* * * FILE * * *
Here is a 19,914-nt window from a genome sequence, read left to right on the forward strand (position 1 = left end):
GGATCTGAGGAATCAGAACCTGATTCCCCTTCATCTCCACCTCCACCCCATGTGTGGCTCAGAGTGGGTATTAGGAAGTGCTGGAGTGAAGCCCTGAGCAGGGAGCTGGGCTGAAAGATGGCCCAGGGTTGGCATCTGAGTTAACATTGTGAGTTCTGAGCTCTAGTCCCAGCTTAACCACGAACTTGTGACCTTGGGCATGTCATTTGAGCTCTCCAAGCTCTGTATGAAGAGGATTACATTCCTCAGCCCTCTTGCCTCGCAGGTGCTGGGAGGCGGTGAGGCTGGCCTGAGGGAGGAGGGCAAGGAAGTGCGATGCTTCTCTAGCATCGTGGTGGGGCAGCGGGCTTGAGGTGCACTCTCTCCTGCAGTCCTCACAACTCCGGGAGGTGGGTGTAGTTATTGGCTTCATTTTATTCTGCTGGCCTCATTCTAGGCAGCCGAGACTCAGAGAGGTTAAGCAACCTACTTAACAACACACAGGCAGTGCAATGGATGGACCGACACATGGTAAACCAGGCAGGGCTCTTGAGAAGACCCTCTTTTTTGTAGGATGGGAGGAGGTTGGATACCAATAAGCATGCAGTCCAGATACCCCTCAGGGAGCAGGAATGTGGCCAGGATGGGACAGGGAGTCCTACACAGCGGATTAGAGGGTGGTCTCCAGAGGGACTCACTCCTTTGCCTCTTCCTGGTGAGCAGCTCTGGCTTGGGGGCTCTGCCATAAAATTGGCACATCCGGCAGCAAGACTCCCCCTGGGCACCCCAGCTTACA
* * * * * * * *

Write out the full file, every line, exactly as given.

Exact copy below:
Here is a 19,914-nt window from a genome sequence, read left to right on the forward strand (position 1 = left end):
GGATCTGAGGAATCAGAACCTGATTCCCCTTCATCTCCACCTCCACCCCATGTGTGGCTCAGAGTGGGTATTAGGAAGTGCTGGAGTGAAGCCCTGAGCAGGGAGCTGGGCTGAAAGATGGCCCAGGGTTGGCATCTGAGTTAACATTGTGAGTTCTGAGCTCTAGTCCCAGCTTAACCACGAACTTGTGACCTTGGGCATGTCATTTGAGCTCTCCAAGCTCTGTATGAAGAGGATTACATTCCTCAGCCCTCTTGCCTCGCAGGTGCTGGGAGGCGGTGAGGCTGGCCTGAGGGAGGAGGGCAAGGAAGTGCGATGCTTCTCTAGCATCGTGGTGGGGCAGCGGGCTTGAGGTGCACTCTCTCCTGCAGTCCTCACAACTCCGGGAGGTGGGTGTAGTTATTGGCTTCATTTTATTCTGCTGGCCTCATTCTAGGCAGCCGAGACTCAGAGAGGTTAAGCAACCTACTTAACAACACACAGGCAGTGCAATGGATGGACCGACACATGGTAAACCAGGCAGGGCTCTTGAGAAGACCCTCTTTTTTGTAGGATGGGAGGAGGTTGGATACCAATAAGCATGCAGTCCAGATACCCCTCAGGGAGCAGGAATGTGGCCAGGATGGGACAGGGAGTCCTACACAGCGGATTAGAGGGTGGTCTCCAGAGGGACTCACTCCTTTGCCTCTTCCTGGTGAGCAGCTCTGGCTTGGGGGCTCTGCCATAAAATTGGCACATCCGGCAGCAAGACTCCCCCTGGGCACCCCAGCTTACA